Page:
Nonfiction > E.C. Stedman & E.M. Hutchinson, eds. > A Library of American Literature > 1765–1787
Stedman and Hutchinson, comps.  A Library of American Literature:
An Anthology in Eleven Volumes.  1891.
Vol. III: Literature of the Revolutionary Period, 1765–1787
Bold Hawthorne
Revolutionary Songs and Ballads
[The Surgeon’s record of the Cruise of the “Fair American,” Captain Daniel Hawthorne, Commander. 1777.]

  Before the close of day,
All hands on board of our privateer,
  We got her under weigh;
We kept the Eastern shore along,        5
  For forty leagues or more,
Then our departure took for sea,
  From the isle of Mauhegan shore.
Bold Hawthorne was commander,
  A man of real worth,        10
Old England’s cruel tyranny
  Induced him to go forth;
She, with relentless fury,
  Was plundering all our coast,
And thought, because her strength was great,        15
  Our glorious cause was lost.
Yet boast not, haughty Britons,
  Of power and dignity,
By land thy conquering armies,
  Thy matchless strength at sea;        20
Since taught by numerous instances
  Americans can fight,
With valor can equip their stand,
  Your armies put to flight.
Now farewell to fair America,        25
  Farewell our friends and wives;
We trust in Heaven’s peculiar care,
  For to protect their lives;
To prosper our intended cruise
  Upon the raging main,        30
And to preserve our dearest friends
  Till we return again.
The wind it being leading,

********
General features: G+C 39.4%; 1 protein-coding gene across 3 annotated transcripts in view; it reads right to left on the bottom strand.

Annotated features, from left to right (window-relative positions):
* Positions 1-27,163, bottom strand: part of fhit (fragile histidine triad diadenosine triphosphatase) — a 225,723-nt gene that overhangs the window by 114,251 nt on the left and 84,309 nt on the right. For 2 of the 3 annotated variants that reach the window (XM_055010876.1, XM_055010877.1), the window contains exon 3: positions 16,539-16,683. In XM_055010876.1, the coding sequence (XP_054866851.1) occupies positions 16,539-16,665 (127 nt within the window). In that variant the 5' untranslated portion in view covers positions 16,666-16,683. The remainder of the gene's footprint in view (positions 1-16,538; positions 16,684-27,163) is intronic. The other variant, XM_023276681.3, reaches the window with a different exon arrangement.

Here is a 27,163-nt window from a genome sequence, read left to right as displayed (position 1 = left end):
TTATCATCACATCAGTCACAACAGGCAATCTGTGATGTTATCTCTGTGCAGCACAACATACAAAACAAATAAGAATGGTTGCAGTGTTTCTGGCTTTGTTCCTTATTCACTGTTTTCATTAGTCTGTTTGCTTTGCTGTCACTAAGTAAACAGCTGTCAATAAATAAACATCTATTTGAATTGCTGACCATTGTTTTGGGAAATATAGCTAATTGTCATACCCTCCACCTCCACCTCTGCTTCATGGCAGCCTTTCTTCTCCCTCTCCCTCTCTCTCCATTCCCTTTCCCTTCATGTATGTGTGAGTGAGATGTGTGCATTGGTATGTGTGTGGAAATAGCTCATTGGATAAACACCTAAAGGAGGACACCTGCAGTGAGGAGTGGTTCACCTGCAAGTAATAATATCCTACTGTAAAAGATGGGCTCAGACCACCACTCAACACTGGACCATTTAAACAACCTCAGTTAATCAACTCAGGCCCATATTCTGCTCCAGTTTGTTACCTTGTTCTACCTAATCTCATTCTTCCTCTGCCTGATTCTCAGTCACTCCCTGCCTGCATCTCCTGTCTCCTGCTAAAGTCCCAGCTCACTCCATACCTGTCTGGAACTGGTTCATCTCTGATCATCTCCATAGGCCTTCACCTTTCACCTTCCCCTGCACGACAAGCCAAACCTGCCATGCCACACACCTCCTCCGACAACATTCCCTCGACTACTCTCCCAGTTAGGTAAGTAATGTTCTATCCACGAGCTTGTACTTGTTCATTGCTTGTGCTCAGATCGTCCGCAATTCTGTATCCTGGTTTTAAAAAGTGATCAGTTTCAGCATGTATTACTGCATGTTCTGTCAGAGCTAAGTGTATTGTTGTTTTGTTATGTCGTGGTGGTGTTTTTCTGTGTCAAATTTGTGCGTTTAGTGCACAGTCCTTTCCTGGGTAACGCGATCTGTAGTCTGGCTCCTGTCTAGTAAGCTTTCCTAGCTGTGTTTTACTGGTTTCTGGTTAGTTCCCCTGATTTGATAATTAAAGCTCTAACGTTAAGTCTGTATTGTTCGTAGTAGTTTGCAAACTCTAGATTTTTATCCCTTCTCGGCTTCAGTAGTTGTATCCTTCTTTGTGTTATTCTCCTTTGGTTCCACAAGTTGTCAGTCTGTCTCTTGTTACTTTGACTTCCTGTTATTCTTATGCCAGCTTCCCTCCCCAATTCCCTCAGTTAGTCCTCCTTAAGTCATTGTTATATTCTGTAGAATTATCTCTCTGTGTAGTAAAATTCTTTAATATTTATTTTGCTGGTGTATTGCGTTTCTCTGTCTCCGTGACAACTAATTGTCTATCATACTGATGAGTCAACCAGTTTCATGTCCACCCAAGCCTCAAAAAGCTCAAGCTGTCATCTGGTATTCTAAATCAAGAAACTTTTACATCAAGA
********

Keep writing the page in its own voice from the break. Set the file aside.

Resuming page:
It bore us on our way,
As far unto the southward        35
  As the Gulf of Florida;
Where we fell in with a British ship,
  Bound homeward from the main;
We gave her two bow-chasers,
  And she returned the same.        40
We hauled up our courses,
  And so prepared for fight;
The contest held four glasses,
  Until the dusk of night;
Then having sprung our main-mast,        45
  And had so large a sea,
We dropped astern and left our chase
  Till the returning day.
Next morn we fished our main-mast,
  The ship still being nigh,        50
All hands made for engaging
  Our chance once more to try;
But wind and sea being boisterous
  Our cannon would not bear,
We thought it quite imprudent        55
  And so we left her there.
We cruised to the eastward,
  Near the coast of Portugal,
In longitude of twenty-seven
  We saw a lofty sail;        60
We gave her chase, and soon perceived
  She was a British snow
Standing for fair America,
  With troops for General Howe.
Our captain did inspect her        65
  With glasses, and he said,
“My boys, she means to fight us,
  But be you not afraid;
All hands repair to quarters,
  See everything is clear,        70
We’ll give her a broadside, my boys,
  As soon as she comes near.”
She was prepared with nettings,
  And her men were well secured,
And bore directly for us,        75
  And put us close on board;
When the cannon roared like thunder,
  And the muskets fired amain,
But soon we were along-side
  And grappled to her chain.        80
And now the scene it altered,
  The cannon ceased to roar,
We fought with swords and boarding-pikes
  One glass or something more,
Till British pride and glory        85
  No longer dared to stay,
But cut the Yankee grapplings,
  And quickly bore away.
Our case was not so desperate
  As plainly might appear;        90
Yet sudden death did enter
  On board our privateer.
Mahoney, Crew, and Clemmons,
  The valiant and the brave,
Fell glorious in the contest,        95
  And met a watery grave.
Ten other men were wounded
  Among our warlike crew,
With them our noble captain,
  To whom all praise is due;        100
To him and all our officers
  Let’s give a hearty cheer;
Success to fair America
  And our good privateer.

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